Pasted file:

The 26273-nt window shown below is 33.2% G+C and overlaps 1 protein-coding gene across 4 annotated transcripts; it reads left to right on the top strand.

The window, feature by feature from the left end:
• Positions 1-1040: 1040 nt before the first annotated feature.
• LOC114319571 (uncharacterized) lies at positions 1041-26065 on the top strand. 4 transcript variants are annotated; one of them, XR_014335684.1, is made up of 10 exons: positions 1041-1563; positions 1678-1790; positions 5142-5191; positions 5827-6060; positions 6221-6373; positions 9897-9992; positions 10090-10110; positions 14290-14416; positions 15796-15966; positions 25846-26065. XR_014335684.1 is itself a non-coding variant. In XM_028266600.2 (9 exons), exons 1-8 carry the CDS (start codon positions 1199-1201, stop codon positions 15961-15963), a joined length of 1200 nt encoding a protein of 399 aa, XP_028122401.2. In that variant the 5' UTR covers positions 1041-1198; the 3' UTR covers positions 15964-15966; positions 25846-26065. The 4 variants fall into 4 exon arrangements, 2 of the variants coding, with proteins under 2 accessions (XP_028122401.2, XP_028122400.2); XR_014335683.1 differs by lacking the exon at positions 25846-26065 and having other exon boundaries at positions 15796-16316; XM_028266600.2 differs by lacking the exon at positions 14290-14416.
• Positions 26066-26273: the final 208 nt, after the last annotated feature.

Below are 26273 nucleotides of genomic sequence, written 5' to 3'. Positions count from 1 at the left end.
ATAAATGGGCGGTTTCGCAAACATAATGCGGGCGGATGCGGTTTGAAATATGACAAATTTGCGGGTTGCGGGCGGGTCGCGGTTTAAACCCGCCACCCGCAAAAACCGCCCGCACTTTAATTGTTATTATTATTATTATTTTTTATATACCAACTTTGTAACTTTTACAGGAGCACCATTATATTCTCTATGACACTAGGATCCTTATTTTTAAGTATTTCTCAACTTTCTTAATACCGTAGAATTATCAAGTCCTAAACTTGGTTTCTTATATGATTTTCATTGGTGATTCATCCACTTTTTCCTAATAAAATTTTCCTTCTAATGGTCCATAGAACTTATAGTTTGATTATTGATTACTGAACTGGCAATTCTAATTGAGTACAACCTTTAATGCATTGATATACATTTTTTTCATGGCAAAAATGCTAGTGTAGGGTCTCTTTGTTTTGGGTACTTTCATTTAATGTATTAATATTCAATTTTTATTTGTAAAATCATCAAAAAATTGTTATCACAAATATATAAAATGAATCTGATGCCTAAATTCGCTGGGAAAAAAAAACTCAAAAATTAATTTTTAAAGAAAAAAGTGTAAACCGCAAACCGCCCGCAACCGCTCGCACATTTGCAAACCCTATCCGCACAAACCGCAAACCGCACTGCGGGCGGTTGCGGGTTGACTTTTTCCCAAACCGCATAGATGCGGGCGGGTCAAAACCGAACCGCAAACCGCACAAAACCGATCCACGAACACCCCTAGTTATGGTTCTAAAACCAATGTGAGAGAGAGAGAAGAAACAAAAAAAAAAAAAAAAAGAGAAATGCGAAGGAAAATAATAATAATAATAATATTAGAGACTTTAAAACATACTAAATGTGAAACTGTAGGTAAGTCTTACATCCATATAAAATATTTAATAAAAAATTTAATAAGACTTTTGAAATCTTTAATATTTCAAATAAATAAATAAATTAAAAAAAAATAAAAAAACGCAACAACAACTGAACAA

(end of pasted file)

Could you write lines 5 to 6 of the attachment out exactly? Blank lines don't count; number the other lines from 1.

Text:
• Positions 26066-26273: the final 208 nt, after the last annotated feature.

Below are 26273 nucleotides of genomic sequence, written 5' to 3'. Positions count from 1 at the left end.